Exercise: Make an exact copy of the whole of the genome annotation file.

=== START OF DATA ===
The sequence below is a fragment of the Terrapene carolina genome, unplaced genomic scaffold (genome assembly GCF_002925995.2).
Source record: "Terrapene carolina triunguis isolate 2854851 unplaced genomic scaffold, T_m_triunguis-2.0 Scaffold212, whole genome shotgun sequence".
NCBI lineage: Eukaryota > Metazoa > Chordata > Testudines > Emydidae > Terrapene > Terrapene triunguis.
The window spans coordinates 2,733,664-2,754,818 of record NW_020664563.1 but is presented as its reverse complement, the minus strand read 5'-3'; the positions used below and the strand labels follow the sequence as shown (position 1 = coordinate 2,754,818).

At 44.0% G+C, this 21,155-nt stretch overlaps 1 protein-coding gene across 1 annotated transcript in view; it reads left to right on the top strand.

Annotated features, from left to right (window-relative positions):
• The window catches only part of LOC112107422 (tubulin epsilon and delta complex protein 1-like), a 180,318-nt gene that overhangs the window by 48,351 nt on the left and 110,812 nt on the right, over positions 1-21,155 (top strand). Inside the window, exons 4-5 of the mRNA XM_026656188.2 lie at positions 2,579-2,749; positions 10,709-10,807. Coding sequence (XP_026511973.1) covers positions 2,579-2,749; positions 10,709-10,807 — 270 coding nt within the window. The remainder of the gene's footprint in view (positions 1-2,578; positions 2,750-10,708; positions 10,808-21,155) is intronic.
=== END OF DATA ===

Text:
The sequence below is a fragment of the Terrapene carolina genome, unplaced genomic scaffold (genome assembly GCF_002925995.2).
Source record: "Terrapene carolina triunguis isolate 2854851 unplaced genomic scaffold, T_m_triunguis-2.0 Scaffold212, whole genome shotgun sequence".
NCBI lineage: Eukaryota > Metazoa > Chordata > Testudines > Emydidae > Terrapene > Terrapene triunguis.
The window spans coordinates 2,733,664-2,754,818 of record NW_020664563.1 but is presented as its reverse complement, the minus strand read 5'-3'; the positions used below and the strand labels follow the sequence as shown (position 1 = coordinate 2,754,818).

At 44.0% G+C, this 21,155-nt stretch overlaps 1 protein-coding gene across 1 annotated transcript in view; it reads left to right on the top strand.

Annotated features, from left to right (window-relative positions):
• The window catches only part of LOC112107422 (tubulin epsilon and delta complex protein 1-like), a 180,318-nt gene that overhangs the window by 48,351 nt on the left and 110,812 nt on the right, over positions 1-21,155 (top strand). Inside the window, exons 4-5 of the mRNA XM_026656188.2 lie at positions 2,579-2,749; positions 10,709-10,807. Coding sequence (XP_026511973.1) covers positions 2,579-2,749; positions 10,709-10,807 — 270 coding nt within the window. The remainder of the gene's footprint in view (positions 1-2,578; positions 2,750-10,708; positions 10,808-21,155) is intronic.